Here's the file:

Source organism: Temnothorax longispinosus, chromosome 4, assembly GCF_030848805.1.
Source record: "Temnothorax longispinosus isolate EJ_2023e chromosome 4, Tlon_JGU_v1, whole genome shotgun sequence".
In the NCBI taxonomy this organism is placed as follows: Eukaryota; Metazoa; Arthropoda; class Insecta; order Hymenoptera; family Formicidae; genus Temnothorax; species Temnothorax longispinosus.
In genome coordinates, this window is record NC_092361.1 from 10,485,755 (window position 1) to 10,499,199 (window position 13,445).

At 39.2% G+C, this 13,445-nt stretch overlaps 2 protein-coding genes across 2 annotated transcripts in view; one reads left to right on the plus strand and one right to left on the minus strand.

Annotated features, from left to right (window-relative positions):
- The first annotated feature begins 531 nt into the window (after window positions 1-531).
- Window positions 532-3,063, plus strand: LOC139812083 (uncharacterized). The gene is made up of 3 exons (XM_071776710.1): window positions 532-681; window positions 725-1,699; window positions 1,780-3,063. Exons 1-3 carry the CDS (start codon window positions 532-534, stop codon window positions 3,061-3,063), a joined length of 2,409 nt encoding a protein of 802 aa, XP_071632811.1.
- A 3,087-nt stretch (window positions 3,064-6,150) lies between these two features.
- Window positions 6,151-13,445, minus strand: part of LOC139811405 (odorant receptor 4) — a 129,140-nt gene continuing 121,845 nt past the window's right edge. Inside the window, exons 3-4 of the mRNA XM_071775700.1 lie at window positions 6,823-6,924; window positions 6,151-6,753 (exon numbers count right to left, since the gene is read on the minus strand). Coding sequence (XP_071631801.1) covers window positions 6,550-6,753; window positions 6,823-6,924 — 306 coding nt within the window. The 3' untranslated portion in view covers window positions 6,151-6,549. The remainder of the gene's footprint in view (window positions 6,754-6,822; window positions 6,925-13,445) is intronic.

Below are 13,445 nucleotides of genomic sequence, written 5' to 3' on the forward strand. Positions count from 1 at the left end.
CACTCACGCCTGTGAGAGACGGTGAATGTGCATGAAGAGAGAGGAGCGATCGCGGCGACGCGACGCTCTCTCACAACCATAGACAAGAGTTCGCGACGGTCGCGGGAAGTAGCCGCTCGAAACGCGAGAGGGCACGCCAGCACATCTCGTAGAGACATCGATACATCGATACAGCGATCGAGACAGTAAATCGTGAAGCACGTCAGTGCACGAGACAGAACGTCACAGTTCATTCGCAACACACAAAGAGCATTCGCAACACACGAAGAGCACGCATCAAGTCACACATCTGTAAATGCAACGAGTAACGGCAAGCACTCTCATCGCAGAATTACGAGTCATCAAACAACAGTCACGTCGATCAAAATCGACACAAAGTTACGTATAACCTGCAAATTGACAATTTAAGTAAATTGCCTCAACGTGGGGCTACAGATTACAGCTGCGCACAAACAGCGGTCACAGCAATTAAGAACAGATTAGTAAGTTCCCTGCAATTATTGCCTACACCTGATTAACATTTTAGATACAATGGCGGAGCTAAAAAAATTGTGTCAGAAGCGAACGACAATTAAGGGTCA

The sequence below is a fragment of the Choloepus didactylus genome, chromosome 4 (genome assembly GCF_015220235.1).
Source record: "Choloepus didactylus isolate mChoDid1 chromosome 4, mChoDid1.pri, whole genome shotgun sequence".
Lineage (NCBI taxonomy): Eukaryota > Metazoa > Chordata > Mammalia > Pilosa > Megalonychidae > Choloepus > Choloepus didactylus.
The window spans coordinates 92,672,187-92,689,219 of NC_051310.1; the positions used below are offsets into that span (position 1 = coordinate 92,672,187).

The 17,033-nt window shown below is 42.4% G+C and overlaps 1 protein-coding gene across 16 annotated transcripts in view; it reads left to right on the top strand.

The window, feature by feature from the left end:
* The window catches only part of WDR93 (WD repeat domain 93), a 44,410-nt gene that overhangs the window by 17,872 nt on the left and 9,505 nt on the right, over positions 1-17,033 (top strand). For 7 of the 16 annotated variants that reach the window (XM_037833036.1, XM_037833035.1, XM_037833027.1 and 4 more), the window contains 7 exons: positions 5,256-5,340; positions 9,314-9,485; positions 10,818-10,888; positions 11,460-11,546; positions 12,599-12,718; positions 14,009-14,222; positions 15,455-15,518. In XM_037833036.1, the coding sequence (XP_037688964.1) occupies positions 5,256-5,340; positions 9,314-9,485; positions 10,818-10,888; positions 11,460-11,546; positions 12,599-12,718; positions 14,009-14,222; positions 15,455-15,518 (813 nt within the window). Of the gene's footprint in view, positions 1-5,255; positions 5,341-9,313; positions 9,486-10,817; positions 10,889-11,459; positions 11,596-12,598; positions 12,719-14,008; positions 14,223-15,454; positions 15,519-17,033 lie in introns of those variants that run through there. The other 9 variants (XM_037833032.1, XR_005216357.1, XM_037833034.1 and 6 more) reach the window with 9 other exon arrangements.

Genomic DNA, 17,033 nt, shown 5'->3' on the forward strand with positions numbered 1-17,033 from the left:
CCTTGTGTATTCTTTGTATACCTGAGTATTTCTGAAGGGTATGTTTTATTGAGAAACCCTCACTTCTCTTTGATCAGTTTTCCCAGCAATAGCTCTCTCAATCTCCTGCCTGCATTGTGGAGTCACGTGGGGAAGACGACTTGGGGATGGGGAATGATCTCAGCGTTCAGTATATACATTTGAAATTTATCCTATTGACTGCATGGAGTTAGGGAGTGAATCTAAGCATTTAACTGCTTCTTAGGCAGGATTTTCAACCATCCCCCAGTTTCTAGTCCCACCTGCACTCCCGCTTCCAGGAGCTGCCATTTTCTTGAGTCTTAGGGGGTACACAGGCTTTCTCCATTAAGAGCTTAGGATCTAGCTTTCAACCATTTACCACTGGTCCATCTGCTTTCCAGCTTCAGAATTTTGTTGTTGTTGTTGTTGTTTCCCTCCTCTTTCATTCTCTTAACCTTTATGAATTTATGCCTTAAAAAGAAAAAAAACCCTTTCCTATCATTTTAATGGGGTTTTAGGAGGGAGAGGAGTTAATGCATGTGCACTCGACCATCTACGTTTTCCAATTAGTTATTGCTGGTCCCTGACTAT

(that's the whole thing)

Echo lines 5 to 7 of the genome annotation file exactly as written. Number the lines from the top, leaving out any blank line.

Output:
At 39.2% G+C, this 13,445-nt stretch overlaps 2 protein-coding genes across 2 annotated transcripts in view; one reads left to right on the plus strand and one right to left on the minus strand.

Annotated features, from left to right (window-relative positions):
- The first annotated feature begins 531 nt into the window (after window positions 1-531).